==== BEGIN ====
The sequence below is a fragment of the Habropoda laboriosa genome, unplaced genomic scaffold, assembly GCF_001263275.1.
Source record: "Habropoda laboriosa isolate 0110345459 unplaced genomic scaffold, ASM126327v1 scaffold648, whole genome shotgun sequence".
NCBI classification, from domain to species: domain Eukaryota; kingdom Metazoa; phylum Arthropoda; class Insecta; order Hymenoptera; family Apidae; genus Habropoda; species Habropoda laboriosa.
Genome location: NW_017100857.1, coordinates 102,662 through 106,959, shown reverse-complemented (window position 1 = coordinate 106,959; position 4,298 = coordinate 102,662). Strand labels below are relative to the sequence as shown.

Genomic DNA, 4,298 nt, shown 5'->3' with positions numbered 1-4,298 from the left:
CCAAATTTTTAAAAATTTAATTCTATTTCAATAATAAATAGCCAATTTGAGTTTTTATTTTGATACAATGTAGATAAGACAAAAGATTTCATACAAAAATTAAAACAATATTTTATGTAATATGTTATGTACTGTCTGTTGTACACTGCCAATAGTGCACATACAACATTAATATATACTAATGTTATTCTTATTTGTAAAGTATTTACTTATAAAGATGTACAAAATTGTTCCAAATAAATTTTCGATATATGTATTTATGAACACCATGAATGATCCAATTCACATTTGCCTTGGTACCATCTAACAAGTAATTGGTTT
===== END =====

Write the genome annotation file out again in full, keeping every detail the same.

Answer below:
The sequence below is a fragment of the Habropoda laboriosa genome, unplaced genomic scaffold, assembly GCF_001263275.1.
Source record: "Habropoda laboriosa isolate 0110345459 unplaced genomic scaffold, ASM126327v1 scaffold648, whole genome shotgun sequence".
NCBI classification, from domain to species: domain Eukaryota; kingdom Metazoa; phylum Arthropoda; class Insecta; order Hymenoptera; family Apidae; genus Habropoda; species Habropoda laboriosa.
Genome location: NW_017100857.1, coordinates 102,662 through 106,959, shown reverse-complemented (window position 1 = coordinate 106,959; position 4,298 = coordinate 102,662). Strand labels below are relative to the sequence as shown.

Genomic DNA, 4,298 nt, shown 5'->3' with positions numbered 1-4,298 from the left:
CCAAATTTTTAAAAATTTAATTCTATTTCAATAATAAATAGCCAATTTGAGTTTTTATTTTGATACAATGTAGATAAGACAAAAGATTTCATACAAAAATTAAAACAATATTTTATGTAATATGTTATGTACTGTCTGTTGTACACTGCCAATAGTGCACATACAACATTAATATATACTAATGTTATTCTTATTTGTAAAGTATTTACTTATAAAGATGTACAAAATTGTTCCAAATAAATTTTCGATATATGTATTTATGAACACCATGAATGATCCAATTCACATTTGCCTTGGTACCATCTAACAAGTAATTGGTTT